AUT Professor of Nutrition Elaine Rush said another argument for eating more plants "is that it will also help reduce carbon emissions and improve water supplies – and keep our planet healthier and inhabitable".

University of Auckland nutritional epidemiologist Dr Kathryn Bradbury said the evidence that whole grains were linked to a lower risk of bowel cancer was "particularly relevant for New Zealand, because we have one of the highest rates of bowel cancer in the world".

"Also, with the rise in popularity of so-called Paleo and low carbohydrate diets, this study reminds us that dietary fibre (from fruit, vegetables and wholegrains) reduces the risk of chronic disease," she told the Herald.

The study was commissioned by the World Health Organization to inform new recommendations for optimal daily fibre intake.

The SMC gathered expert reaction to the study.

SPCA spurs 1080 debate

The toxin 1080 has been back in the headlines this week after the SPCA put out a statement calling for a ban on its use.

The SPCA statement called for a ban on poisons such as 1080 based on the level of suffering caused "and the nature of their use". The position was widely condemned by conservation groups, including Forest & Bird whose chief executive Kevin Hague wrotethat "banning 1080 would rapidly lead to the total annihilation of nearly all our treasured native land animals".

University of Auckland conservation biologist Associate Professor James Russell told RNZ “banning 1080 immediately would probably increase overall suffering of all animals in New Zealand".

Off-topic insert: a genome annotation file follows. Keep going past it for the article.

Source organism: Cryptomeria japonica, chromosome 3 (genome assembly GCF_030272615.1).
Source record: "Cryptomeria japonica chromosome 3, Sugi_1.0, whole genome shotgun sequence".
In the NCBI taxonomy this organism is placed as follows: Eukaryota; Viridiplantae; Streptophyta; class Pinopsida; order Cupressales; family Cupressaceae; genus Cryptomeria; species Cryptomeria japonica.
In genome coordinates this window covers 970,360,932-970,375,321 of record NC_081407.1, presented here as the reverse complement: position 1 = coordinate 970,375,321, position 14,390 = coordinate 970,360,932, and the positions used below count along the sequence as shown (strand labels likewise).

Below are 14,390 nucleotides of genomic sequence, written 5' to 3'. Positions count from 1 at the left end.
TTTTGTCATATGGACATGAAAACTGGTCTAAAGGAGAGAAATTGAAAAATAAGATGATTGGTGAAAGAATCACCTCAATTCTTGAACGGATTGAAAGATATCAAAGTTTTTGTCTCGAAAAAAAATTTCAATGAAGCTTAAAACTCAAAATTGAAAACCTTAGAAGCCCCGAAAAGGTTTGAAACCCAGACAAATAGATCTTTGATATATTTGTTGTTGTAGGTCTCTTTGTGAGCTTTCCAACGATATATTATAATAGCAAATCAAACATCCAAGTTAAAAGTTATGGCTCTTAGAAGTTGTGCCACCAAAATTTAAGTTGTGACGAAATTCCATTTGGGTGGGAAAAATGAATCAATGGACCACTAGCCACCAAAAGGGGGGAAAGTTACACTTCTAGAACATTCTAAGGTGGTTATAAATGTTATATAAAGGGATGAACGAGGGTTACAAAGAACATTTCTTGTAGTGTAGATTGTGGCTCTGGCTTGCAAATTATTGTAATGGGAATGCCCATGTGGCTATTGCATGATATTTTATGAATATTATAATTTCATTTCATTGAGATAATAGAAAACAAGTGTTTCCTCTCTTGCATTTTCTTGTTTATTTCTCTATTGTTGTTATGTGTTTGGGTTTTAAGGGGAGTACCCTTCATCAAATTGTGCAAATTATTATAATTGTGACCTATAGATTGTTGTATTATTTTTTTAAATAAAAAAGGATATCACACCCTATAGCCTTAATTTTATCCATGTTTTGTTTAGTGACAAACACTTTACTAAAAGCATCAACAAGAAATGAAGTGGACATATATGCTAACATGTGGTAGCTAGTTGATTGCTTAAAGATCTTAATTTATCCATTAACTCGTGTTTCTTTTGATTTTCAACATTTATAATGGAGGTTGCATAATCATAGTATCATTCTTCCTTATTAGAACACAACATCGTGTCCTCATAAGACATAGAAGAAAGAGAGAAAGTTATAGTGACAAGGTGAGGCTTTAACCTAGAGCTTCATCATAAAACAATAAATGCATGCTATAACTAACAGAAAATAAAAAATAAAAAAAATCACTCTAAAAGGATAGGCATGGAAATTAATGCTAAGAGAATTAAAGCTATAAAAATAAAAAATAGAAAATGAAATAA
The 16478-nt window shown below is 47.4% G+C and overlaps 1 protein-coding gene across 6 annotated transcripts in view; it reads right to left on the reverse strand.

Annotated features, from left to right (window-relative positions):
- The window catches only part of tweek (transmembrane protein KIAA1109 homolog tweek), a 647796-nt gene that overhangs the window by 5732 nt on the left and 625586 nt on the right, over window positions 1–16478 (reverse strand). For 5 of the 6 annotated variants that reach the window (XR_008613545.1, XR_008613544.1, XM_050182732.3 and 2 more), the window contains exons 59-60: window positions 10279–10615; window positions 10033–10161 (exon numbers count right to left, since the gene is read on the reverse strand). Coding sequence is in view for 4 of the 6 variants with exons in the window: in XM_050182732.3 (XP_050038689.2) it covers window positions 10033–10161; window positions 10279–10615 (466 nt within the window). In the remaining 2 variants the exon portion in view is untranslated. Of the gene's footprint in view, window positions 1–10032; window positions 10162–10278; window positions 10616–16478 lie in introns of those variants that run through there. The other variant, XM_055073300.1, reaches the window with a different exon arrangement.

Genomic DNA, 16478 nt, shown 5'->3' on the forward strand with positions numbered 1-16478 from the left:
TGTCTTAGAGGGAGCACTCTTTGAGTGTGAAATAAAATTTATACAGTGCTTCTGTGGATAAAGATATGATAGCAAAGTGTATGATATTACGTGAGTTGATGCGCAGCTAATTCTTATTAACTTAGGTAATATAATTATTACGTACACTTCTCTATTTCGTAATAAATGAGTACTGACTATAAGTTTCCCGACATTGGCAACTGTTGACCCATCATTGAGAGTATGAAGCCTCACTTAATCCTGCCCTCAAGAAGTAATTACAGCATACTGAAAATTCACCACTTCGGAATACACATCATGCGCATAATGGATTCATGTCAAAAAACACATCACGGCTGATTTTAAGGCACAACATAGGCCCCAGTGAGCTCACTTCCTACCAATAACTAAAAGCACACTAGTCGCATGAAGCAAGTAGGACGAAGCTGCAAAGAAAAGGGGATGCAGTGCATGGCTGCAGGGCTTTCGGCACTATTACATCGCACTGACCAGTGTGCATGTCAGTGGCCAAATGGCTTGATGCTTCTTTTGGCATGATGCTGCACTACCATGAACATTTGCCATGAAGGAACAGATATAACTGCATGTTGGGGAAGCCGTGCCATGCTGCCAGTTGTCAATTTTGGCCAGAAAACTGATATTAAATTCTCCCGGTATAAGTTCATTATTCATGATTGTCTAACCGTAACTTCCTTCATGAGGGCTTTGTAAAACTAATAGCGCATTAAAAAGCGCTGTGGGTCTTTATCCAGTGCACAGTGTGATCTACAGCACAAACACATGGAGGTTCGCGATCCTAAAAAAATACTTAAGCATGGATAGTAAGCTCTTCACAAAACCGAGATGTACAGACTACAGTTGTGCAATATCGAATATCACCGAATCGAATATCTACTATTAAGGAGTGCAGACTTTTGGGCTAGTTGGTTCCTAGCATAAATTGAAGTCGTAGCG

"With 25 million birds being killed a year by those species and one rat or one stoat able to kill hundreds of animals a year, I think that’s where most of the suffering is occurring at the moment."

The debate comes at the same time that the Department of Conservation is preparing for a "mega mast" year, according to DOC scientist Graeme Elliott. He told RNZ that based on current predictions and historical climate records, it was looking like the most extreme mast - when beech trees fruit heavily at the same time - in 20 years.

"We've had a series of masts over the last few years and it's bigger than those and, going back in time, the next one that's similar in size is 1999 - and I remember that one, and it was a whopper."

In response, DOC will undertake its biggest ever series of 1080 operations, expected to cover about one millions hectares of native forest.

"The places that we're most worried about are particularly around Arthur's Pass," Dr Elliott said. "Where there are small populations of mohua and rock wrens hanging on, and there are the remnants of the orange-fronted parakeet population. We're really worried about those, that they could really take a hit."

On the other hand, a big mast year could be positive for kākāpō breeding as they're reliant on the rimu mast. "So I think we're expecting another whopper - for kākāpō breeding," Dr Elliott said.

Policy news & developments


Emergency messages: Almost twice as many people received the test Civil Defence emergency alert in the latest test.

Tsunami recovery: New Zealand is contributing $1.5 million to help recovery efforts following the tsunami that struck the Sunda Strait in Indonesia.

Scientists honoured: A number of scientists received New Year's Honours, including microbiologist Dr Siouxsie Wiles, seabird conservationist Dr Kerry-Jayne Wilson and sea-ice expert Professor Pat Langhorne.